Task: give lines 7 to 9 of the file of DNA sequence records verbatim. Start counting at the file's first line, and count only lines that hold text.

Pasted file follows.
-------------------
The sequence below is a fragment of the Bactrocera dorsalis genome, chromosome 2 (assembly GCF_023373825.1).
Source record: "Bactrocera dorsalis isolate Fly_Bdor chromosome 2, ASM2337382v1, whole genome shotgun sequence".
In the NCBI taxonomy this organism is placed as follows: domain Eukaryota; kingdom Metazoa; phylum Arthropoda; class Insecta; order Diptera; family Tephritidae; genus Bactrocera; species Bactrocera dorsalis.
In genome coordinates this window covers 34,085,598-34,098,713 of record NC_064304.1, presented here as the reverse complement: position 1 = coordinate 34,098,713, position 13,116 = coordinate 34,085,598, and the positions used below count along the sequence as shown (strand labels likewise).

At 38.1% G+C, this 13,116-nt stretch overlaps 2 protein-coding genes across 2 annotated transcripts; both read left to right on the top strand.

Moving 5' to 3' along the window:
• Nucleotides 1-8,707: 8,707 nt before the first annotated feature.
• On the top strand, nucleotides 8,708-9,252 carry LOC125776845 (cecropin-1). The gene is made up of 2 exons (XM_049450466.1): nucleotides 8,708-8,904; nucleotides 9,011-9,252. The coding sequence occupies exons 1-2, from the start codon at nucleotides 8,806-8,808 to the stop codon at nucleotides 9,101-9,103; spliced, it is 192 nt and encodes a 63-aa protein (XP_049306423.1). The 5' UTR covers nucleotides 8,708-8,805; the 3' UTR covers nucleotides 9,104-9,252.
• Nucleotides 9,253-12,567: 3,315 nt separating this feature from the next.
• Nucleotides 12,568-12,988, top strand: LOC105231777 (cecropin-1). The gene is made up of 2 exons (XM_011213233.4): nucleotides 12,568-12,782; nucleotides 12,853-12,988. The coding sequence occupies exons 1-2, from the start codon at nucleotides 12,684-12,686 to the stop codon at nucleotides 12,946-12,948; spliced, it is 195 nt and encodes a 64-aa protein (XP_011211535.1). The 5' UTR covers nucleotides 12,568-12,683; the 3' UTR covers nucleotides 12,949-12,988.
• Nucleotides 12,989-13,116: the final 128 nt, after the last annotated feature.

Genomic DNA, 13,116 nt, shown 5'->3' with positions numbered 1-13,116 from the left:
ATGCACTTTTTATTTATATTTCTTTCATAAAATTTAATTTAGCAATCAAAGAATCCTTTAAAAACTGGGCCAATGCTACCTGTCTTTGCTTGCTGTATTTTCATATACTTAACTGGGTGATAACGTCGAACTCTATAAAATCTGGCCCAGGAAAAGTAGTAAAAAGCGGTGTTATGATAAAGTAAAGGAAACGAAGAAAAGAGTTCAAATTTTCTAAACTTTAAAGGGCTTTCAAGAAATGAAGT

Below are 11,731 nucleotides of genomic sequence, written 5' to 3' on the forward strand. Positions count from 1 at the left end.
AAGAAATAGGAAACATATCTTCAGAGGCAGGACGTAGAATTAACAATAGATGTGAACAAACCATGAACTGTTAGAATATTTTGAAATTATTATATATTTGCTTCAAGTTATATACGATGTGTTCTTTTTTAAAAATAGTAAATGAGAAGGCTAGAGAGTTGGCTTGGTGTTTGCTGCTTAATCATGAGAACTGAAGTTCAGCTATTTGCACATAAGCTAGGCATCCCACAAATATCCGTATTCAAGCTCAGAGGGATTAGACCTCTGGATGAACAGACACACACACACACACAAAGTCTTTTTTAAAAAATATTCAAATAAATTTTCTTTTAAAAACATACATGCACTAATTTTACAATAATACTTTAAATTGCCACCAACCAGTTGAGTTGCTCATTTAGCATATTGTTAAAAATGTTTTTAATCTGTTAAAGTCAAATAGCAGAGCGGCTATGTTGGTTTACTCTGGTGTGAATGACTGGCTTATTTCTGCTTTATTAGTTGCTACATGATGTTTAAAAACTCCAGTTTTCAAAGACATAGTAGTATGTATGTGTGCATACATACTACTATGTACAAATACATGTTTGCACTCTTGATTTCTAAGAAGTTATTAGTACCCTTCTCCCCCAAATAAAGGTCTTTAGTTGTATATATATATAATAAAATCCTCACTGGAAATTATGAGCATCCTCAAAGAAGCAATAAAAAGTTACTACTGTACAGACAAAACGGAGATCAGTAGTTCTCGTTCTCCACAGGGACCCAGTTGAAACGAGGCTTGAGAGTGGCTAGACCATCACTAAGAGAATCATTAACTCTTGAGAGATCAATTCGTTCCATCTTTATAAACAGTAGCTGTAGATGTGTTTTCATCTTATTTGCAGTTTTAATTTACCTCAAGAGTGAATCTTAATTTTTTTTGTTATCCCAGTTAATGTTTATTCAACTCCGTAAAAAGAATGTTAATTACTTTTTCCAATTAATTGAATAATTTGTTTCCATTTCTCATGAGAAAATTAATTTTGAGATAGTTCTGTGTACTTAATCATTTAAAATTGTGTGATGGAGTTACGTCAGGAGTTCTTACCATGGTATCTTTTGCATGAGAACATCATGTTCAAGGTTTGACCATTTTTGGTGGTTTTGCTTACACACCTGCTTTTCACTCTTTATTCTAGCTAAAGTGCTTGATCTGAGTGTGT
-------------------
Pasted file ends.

• Nucleotides 1-8,707: 8,707 nt before the first annotated feature.
• On the top strand, nucleotides 8,708-9,252 carry LOC125776845 (cecropin-1). The gene is made up of 2 exons (XM_049450466.1): nucleotides 8,708-8,904; nucleotides 9,011-9,252. The coding sequence occupies exons 1-2, from the start codon at nucleotides 8,806-8,808 to the stop codon at nucleotides 9,101-9,103; spliced, it is 192 nt and encodes a 63-aa protein (XP_049306423.1). The 5' UTR covers nucleotides 8,708-8,805; the 3' UTR covers nucleotides 9,104-9,252.
• Nucleotides 9,253-12,567: 3,315 nt separating this feature from the next.